What if we
turned our head to the left and looked at the blocks from this angle? What if
we jumped every time there was a slanted line, and held the left trigger
whenever there was a square? What if the secret to opening this door involves
standing still for twenty minutes? Is this a glitch, or are we supposed to be
able to fall out of the window? Is that a QR code on the wall? Should we talk
to more owls? Yes, all of these are perfectly valid questions you'll be asking as you experience Polytron's Fez.
is more about cryptography than it is platforming. Sure, there’s plenty of
jumping around from object to object and climbing things, but that’s only
surface-level stuff. It’s deeper – much deeper – than initially anticipated,
proving to be an absolutely magical, albeit maddening experience.
off as we expected, giving us control of Gomez, a 2D sprite living in a 2D world
with 2D people and 2D things. Everything is flat, sprite-based and adorable,
until Gomez is gifted the titular Fez that bumps everything into the
third-dimension. This magical, mysterious hat lets the shoulder buttons
break free of the second dimension, allowing Gomez to shift the four-sided
world over. A giant block also happens to explode once he gets his fez (a
tragic coincidence), and for the remainder of the game he needs to travel the
world collecting small cubes that can be used to make larger blocks. Collecting
blocks opens doors, which lead to other rooms with more doors and blocks and
treasure maps and anti-cubes and artifacts.
His ability –
to shift the world around on an axis – has plenty of practical uses. Gomez can
rearrange the dimensions to line up objects that otherwise wouldn’t connect and
reach platforms in previously inaccessible places. It becomes more complicated
than that as the game goes on, adding in other interesting elements that play with the unique formula. If you’re signing up for Fez specifically to jump on
things, you’re not going to be disappointed; it does that well. When it puts on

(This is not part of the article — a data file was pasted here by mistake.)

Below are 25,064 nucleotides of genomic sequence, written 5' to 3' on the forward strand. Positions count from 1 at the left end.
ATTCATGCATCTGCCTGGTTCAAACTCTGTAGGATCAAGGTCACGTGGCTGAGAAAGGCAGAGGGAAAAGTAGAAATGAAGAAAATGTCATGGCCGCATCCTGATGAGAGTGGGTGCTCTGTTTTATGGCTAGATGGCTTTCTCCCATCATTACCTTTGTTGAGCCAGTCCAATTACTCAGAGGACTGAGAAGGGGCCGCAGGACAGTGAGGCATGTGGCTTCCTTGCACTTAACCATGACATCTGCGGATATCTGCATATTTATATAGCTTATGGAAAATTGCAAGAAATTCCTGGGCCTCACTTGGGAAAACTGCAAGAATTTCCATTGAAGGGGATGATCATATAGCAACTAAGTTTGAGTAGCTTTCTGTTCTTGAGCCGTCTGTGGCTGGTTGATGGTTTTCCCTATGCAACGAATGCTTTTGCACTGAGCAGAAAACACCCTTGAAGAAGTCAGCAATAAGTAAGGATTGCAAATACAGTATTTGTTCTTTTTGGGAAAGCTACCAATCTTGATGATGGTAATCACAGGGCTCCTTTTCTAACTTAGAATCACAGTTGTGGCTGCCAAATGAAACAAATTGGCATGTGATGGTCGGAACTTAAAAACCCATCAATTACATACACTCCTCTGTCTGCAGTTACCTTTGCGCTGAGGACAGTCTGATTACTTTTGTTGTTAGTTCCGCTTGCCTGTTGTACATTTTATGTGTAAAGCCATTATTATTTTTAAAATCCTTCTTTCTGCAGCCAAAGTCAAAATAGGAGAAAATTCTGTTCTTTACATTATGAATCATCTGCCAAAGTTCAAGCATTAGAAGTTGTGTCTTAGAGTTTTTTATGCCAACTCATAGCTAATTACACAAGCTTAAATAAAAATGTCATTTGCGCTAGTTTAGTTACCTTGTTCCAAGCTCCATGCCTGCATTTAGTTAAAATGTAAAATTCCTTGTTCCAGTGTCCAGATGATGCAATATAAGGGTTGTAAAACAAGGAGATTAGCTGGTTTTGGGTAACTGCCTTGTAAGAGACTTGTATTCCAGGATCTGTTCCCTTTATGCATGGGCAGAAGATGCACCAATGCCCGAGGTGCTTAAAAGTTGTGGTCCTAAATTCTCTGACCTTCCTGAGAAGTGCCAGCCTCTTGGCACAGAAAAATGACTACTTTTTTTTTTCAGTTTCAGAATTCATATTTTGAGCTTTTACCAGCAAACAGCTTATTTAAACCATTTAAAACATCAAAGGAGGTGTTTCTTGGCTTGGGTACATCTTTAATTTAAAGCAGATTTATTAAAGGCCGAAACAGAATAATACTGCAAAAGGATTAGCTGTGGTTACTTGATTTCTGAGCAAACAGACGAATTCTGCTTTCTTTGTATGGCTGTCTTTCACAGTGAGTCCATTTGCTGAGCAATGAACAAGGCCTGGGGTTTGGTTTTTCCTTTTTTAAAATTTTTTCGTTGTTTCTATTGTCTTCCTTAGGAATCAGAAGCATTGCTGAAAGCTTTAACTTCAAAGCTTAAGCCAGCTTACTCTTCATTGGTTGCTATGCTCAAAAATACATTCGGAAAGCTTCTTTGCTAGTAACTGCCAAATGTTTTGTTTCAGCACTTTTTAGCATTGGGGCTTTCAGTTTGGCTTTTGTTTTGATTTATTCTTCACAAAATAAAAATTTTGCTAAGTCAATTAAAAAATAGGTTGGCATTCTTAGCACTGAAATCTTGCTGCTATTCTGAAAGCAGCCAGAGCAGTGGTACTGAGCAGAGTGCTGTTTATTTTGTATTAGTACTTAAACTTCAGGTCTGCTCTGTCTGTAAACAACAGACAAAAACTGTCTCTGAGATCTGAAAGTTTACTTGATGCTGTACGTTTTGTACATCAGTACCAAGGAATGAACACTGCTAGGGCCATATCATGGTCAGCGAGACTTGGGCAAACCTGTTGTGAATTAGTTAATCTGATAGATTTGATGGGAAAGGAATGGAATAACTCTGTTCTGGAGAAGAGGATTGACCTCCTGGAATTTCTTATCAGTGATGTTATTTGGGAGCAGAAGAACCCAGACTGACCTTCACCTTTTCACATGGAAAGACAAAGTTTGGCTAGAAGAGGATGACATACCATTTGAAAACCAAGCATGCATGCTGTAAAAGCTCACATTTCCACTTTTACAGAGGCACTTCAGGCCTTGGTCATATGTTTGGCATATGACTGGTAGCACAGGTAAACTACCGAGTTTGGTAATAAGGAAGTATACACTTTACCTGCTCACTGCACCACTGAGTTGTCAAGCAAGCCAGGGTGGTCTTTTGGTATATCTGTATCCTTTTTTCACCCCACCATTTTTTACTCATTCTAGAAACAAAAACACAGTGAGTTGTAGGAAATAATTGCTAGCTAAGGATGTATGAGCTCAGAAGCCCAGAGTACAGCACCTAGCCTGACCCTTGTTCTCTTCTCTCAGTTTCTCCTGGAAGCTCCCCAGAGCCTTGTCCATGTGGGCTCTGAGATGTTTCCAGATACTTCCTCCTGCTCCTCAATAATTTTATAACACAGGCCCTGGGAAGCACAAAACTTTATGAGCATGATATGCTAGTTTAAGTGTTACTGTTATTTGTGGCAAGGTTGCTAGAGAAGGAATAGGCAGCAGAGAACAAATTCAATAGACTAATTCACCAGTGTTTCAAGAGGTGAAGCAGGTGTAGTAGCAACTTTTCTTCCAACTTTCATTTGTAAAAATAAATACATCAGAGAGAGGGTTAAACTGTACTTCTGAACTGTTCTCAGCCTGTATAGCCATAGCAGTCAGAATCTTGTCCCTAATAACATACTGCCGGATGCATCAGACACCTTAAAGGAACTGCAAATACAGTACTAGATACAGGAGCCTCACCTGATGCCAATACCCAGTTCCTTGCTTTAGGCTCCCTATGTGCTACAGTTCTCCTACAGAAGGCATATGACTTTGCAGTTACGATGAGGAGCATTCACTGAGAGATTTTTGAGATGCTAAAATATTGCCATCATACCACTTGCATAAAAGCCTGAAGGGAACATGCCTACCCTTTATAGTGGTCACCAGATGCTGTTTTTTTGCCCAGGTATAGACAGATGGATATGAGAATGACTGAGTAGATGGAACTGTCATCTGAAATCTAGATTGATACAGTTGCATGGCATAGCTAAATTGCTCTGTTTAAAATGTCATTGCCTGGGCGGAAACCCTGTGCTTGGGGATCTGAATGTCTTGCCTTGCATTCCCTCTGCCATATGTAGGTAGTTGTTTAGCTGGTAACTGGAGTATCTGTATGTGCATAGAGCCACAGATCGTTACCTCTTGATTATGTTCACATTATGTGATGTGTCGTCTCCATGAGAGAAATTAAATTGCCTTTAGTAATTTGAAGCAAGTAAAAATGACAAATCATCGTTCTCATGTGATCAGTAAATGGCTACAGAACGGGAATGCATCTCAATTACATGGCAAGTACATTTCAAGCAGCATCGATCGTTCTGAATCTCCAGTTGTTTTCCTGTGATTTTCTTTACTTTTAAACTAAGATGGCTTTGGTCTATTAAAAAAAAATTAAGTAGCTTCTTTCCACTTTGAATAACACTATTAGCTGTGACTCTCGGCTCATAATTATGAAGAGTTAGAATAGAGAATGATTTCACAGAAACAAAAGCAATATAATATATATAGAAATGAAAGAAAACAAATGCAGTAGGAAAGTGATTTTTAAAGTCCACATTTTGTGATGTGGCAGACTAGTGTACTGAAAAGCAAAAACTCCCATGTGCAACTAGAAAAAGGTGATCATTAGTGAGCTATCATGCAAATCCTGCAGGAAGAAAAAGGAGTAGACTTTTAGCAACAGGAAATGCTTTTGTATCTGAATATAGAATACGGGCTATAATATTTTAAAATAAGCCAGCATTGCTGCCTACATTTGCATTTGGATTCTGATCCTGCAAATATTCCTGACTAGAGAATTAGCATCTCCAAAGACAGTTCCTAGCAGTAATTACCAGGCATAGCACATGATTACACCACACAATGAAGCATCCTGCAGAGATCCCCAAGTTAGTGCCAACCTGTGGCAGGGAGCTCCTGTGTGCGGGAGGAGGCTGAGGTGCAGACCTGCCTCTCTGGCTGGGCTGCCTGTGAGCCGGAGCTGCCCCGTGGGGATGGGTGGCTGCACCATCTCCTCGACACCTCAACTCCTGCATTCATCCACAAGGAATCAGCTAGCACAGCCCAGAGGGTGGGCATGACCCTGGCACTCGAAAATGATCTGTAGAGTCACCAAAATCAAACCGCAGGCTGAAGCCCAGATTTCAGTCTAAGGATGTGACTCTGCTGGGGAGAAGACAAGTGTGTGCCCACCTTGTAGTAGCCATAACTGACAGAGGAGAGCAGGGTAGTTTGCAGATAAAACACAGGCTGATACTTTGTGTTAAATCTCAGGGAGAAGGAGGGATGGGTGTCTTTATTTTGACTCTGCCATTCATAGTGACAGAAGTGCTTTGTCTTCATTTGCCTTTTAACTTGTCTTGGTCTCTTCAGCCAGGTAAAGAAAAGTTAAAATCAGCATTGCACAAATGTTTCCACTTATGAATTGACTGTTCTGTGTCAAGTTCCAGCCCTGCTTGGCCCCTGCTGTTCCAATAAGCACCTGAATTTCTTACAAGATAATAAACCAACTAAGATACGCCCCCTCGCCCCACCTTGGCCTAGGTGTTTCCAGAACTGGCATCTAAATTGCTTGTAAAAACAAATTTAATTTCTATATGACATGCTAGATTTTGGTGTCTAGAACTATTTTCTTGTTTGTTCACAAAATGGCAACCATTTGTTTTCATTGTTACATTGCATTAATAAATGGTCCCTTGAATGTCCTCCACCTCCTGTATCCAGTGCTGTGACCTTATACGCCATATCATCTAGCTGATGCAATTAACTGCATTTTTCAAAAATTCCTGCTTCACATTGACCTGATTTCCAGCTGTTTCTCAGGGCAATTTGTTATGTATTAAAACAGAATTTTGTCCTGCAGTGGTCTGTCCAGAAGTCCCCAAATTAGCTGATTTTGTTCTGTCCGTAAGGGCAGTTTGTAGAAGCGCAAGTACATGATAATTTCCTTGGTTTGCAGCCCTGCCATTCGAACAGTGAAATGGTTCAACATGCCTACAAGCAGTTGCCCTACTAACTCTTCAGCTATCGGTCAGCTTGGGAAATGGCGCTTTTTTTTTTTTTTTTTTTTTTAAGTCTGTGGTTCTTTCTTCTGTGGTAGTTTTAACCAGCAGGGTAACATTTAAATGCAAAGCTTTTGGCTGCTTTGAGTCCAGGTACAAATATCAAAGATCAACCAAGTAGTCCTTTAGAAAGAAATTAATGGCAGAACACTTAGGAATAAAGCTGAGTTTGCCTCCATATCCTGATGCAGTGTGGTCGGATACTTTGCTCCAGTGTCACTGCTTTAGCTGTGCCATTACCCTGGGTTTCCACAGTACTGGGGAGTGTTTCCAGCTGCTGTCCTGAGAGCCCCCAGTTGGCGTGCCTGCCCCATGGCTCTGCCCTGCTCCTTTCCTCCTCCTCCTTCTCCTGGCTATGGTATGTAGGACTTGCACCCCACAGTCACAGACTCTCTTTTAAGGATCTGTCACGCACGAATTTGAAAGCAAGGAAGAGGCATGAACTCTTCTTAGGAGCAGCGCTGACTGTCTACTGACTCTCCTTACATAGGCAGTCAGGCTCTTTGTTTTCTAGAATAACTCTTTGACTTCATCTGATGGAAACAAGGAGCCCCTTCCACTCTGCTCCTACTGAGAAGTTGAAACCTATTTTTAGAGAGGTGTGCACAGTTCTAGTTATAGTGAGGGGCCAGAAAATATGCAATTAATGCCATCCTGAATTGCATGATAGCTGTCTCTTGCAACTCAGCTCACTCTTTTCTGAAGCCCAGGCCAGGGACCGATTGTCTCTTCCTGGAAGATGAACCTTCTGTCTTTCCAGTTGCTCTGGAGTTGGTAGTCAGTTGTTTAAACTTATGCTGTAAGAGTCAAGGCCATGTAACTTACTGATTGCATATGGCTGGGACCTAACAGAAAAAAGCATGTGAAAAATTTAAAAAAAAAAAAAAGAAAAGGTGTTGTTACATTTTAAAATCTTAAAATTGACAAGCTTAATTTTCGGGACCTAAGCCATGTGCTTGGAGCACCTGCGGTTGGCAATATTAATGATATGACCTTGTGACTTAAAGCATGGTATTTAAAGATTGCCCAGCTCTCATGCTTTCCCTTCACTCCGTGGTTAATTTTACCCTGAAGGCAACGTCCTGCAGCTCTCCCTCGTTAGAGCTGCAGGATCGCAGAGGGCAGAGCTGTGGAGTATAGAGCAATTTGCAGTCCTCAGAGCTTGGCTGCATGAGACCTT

its platformer hat, Fez has some of the smartest design we’ve seen in
years, with mind-bending segments that require precision timing as well as a
mastery of the game’s unique world-shifting mechanics.
eventually, we ran out of places to go and doors to open, and were drastically
short of the number of cubes we needed. We opened the map (which became more
vital as the web of interconnecting doors became more wild) to see dozens of
rooms we didn’t (or couldn’t) get to – some with question marks hovering above them,
hinting that there are secrets to be found. This’ll happen after a few hours of
play, causing the game to suddenly transform from cute, indie platformer to
absurd, puzzle-cracking masterpiece.
and cubes we mentioned earlier? They’re important. Very important. A major part
of Fez is finding out how to open doors that lead to different areas that
include more cubes. These doors oftentimes have very specific button presses
needed to open them. Usually, you’ll need to hit the right combination of
buttons, as prompted by a nearby object, in order to pass through; then, and
only then, will the door open.
Sounds simple, right? Well, there’s a problem: although the code needed to open the door or access a cube is usually written in
the room, it’s often hard to find – covered by an object, or hidden in a
picture. What’s more, the codes aren’t written in English. Or Spanish. Or any
actual recognizable language at all. They can be blocks, or squiggly lines, or
shapes representing numbers.